Where the Red Fern Grows

by

Wilson Rawls

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The Red Fern Symbol Analysis

The Red Fern Symbol Icon

At the end of the novel, several months after the deaths of Old Dan and Little Ann, Billy Colman and his family prepare to move out of their Ozark mountain home and pursue a new life in town. As the family packs up their buggy to leave, Billy pays one last visit to his beloved hounds’ graves—and sees that a beautiful red fern has sprouted between them. According to “old Indian legend,” the red fern first sprouted where a young boy and girl froze to death while lost in a blizzard—rumor has it that “only an angel” can plant the seeds of the red fern in order to mark a “sacred” spot.

The red fern, then, comes to symbolize the sanctity of the spirit and the possibility of rebirth and renewal in the face of death and loss. Seeing the sacred fern upon his dogs’ graves allows Billy to make peace with their deaths at last—an integral part of his coming-of-age journey and his understanding of the circle of life—and prepare to move on from his boyhood home and his childish notions of life and death. “Part of my life is buried there too,” the older Billy says of his dogs’ graves at the end of the novel. With this, the sprouting of the red fern both externalizes and symbolizes the “death” of a “Part of [Billy’s] life” so that a new chapter can begin and a new understanding of the world can take root and grow.

The Red Fern Quotes in Where the Red Fern Grows

The Where the Red Fern Grows quotes below all refer to the symbol of The Red Fern. For each quote, you can also see the other characters and themes related to it (each theme is indicated by its own dot and icon, like this one:
The Lessons of a Dog’s Love Theme Icon
). Note: all page numbers and citation info for the quotes below refer to the Yearling edition of Where the Red Fern Grows published in 1996.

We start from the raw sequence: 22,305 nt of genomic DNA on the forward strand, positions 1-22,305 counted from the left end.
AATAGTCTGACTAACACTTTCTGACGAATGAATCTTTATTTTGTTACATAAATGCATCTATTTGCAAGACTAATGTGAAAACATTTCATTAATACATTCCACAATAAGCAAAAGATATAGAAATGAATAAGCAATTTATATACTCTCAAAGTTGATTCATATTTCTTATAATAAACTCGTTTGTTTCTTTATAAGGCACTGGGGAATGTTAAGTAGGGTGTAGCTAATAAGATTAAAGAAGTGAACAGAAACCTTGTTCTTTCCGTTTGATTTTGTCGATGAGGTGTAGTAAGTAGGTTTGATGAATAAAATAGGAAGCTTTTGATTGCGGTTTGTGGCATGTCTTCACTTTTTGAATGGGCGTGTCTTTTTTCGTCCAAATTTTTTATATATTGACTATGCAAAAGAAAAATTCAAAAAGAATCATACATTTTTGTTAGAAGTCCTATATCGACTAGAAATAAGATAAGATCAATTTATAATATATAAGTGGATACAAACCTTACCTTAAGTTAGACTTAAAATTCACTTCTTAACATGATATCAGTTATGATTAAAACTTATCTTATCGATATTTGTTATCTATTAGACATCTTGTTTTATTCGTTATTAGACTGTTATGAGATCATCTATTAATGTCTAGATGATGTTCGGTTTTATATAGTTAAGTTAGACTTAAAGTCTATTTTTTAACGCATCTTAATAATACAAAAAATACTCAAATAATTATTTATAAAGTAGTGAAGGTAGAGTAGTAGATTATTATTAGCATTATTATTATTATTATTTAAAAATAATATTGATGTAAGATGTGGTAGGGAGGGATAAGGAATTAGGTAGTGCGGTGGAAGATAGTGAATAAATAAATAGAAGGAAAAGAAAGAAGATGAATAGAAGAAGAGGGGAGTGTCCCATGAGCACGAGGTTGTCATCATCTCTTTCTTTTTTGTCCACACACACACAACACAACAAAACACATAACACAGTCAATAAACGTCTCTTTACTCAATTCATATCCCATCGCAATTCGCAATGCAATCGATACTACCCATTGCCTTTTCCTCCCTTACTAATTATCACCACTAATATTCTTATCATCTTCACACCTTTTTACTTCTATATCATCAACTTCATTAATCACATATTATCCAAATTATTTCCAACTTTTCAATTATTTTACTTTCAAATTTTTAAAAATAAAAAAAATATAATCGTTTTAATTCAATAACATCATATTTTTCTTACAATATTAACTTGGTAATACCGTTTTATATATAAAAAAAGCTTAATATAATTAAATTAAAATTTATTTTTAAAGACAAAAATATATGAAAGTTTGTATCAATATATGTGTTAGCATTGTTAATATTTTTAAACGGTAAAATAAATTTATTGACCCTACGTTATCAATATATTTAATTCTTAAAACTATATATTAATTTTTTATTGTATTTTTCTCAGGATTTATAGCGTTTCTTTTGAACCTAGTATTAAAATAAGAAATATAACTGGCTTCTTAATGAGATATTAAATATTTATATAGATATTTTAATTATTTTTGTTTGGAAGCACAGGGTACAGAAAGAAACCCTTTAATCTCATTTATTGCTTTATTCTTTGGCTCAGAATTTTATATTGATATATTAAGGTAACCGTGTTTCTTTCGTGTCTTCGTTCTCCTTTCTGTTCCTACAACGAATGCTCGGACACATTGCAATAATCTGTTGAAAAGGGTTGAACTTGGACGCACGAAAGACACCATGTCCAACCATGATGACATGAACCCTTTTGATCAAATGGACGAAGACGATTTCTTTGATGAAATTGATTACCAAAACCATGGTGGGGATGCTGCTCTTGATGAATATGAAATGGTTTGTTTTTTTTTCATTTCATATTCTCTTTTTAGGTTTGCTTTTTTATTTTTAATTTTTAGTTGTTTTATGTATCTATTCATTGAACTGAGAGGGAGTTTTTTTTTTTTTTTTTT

Chapter 20 Quotes

'Don't touch it, Mama," my oldest sister whispered. "It was planted by an angel."

Mama smiled and asked, "Have you heard the legend?"

'Yes, Mama," my sister said. “Grandma told me the story and I believe it, too."

With a serious look on his face, Papa said, "These hills are full of legends. Up until now I've never paid much attention to them, but now I don't know. Perhaps there is something to the legend of the red fern. Maybe this is God's way of helping Billy understand why his dogs died."

“I’m sure it is, Papa," I said, "and I do understand. I feel different now, and I don't hurt any more."

Related Characters: Billy’s Sisters (speaker), Billy’s Mother / Mama (speaker), Billy’s Father / Papa (speaker), Billy Colman (speaker), Old Dan, Little Ann, Grandma
Related Symbols: The Red Fern
Page Number: 279
Explanation and Analysis:

I have never been back to the Ozarks. All I have left are my dreams and memories, but if God is willing, some day I'd like to go back-back to those beautiful hills. I'd like to walk again on trails I walked in my boyhood days.

[…] I'm sure the red fern has grown and has completely covered the two little mounds. I know it is still there, hiding its secret beneath those long, red leaves, but it wouldn't be hidden from me for part of my life is buried there, too.

Related Characters: Billy Colman (speaker), Old Dan, Little Ann
Related Symbols: The Red Fern
Page Number: 281
Explanation and Analysis:
Get the entire Where the Red Fern Grows LitChart as a printable PDF.
Where the Red Fern Grows PDF

The Red Fern Symbol Timeline in Where the Red Fern Grows

The timeline below shows where the symbol The Red Fern appears in Where the Red Fern Grows. The colored dots and icons indicate which themes are associated with that appearance.
Chapter 20
The Lessons of a Dog’s Love Theme Icon
The Circle of Life and Coming of Age Theme Icon
Faith and Prayer Theme Icon
The Natural World Theme Icon
Masculinity and Emotion Theme Icon
...graves. As Billy walks up the hillside, he sees something amazing: a giant and beautiful red fern has sprung up between the graves and it has grown over two feet tall. Billy... (full context)
The Lessons of a Dog’s Love Theme Icon
The Circle of Life and Coming of Age Theme Icon
Faith and Prayer Theme Icon
The Natural World Theme Icon
Masculinity and Emotion Theme Icon
...and they all approach the hillside together. Mama in particular is in awe of the red fern , and Papa concedes that “perhaps there is something to the legend.” Papa suggests that... (full context)
The Lessons of a Dog’s Love Theme Icon
The Circle of Life and Coming of Age Theme Icon
Faith and Prayer Theme Icon
The Natural World Theme Icon
Masculinity and Emotion Theme Icon
...to the hillside where Dan and Ann are buried and looking again upon the glorious red fern , whose legend he still believes to this very day. (full context)